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Don’t Let the Economy Get You Down: Why It’s Good to Market in a Recession

This year has been unlike any other, a time when many of the basic facts of life we once took for granted are up in the air. Even the way we think about a recession is changing. 

Yet many marketers still fall into the same mentality in a recession: don’t spend, cut back, conserve, play it safe. And we’re here to say that now is the time to throw that incorrect mindset out the window. 

If anything, a recession is the time to hold the course and keep on pushing, not cut back. It can make all the difference between a successful recovery and business petering to a halt. Here’s why it’s good to market in a recession. 

What is a Recession?

In macroeconomic terms, a recession is a period of significant general economic decline in a region, generally recognized by two consecutive quarters of declining economic activity in conjunction with monthly indicators such as GDP and unemployment. 

However, the National Bureau of Economic Research (NBER), which officially declares recessions, says that recessions are no longer defined this way. The NBER defines recessions as “a significant decline in economic activity spread across the economy, lasting more than a few months, normally visible in real GDP, real income, employment, industrial production, and wholesale-retail sales.”

And while there were warning signals in March, it’s official as of June: the NBER’s Business Cycle Dating Committee (a.k.a. the fat lady of economic opera) said U.S. economic expansion peaked in February after a record 128 months, and we’ve been tumbling into a recession ever since. It’s no coincidence that February is around the time the pandemic hit. 

Keep in mind that this recession was declared in June, only three months after the backslide started. The standard definition of recession says the downturn must last more than a few months. However, the Committee stated that the downturn is so severe that it earned the title of recession even if recovery begins quickly. 

Note that “recovery” and “the end of the recession” are two different things. Recessions officially end when economic bleeding stops, even though it may take years to fully recover.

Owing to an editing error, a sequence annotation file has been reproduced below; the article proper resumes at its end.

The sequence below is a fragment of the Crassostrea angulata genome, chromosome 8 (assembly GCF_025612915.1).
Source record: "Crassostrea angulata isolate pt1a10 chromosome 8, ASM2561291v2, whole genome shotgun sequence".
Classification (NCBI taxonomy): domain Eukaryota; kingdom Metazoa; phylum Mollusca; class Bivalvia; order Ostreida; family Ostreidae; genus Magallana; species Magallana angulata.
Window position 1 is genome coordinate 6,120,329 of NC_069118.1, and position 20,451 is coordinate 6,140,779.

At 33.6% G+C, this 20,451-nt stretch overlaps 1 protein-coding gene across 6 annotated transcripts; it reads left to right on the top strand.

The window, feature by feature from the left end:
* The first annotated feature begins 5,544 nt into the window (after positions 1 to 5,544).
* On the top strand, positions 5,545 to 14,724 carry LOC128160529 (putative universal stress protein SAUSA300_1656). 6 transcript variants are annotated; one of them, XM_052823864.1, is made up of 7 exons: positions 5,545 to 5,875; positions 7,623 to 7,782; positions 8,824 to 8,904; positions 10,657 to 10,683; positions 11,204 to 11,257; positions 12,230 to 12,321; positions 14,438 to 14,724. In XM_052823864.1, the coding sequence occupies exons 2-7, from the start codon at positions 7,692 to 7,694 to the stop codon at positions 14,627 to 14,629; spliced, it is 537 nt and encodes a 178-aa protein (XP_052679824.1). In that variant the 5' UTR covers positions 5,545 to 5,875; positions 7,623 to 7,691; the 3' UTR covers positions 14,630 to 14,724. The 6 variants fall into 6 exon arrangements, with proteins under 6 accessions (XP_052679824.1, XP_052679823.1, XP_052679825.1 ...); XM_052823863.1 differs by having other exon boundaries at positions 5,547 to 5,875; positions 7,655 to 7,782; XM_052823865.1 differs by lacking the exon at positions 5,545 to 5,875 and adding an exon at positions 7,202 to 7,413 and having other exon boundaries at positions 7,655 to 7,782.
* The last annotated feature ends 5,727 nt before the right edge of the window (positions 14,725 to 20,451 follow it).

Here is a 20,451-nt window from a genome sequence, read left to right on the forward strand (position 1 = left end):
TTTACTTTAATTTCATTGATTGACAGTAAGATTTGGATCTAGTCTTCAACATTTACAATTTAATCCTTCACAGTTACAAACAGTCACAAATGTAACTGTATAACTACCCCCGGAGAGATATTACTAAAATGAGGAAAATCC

Things That Happen During a Recession

While every recession has its own unique features, partially as an attribute of changing times, recessions all have a few things in common. 

Stocks and Bonds Go Up as Rates Go Down

Predicting a recession is generally a fool’s errand, in that we don’t usually know we’re in one until it’s already six months underway. That’s because a recession is defined, among other things, as two consecutive quarters of economic decline, i.e. six months of decline. 

Typically, the stock market drops about six months before a recession, though stock market drops and recessions do not automatically go hand-in-hand. In the last three recessions, for example, Vanguard funds actually rose significantly during all three recessions, despite the fact that the market dropped. 

The U.S. Federal Reserve, the U.S. central bank, has the ability to influence interest rates by buying or selling debt instruments and tweaking the amount of credit on the market. During a recession, the Fed usually tries to coax interest rates downward, typically by buying bonds to inject a new quantity of equivalent reserves (i.e. fresh liquidity) into the banking system. 

Unemployment Goes Up

However, the big kicker for the average person is unemployment. In other words, when the economy gets rough, people want to know that they’ll still be able to pay their bills. 

Unfortunately, another common hallmark of a recession is rising unemployment, typically the result of a rash of business failures or businesses curtailing their activities to account for limited liquidity and reduced customer spending. 

Either way, the net result is the same: higher unemployment. Recessions and unemployment are so closely tied that unemployment is tied into the official benchmarks for declaring a recession. 

So…Are We in a Recession?

This brings us to the essential question of 2020: are we in a recession? 

Officially, yes. Unofficially, it’s a bit complicated. Because in much the same way 2020 is unlike any other year that came before, the 2020 recession is unlike any other recession

After all, based on the descriptions of a recession, a booming (almost bubbling) housing market, near-record stock levels, and robust consumer spending don’t really sound like a recession. That’s because they’re the opposite of what we would expect to see in most recessions.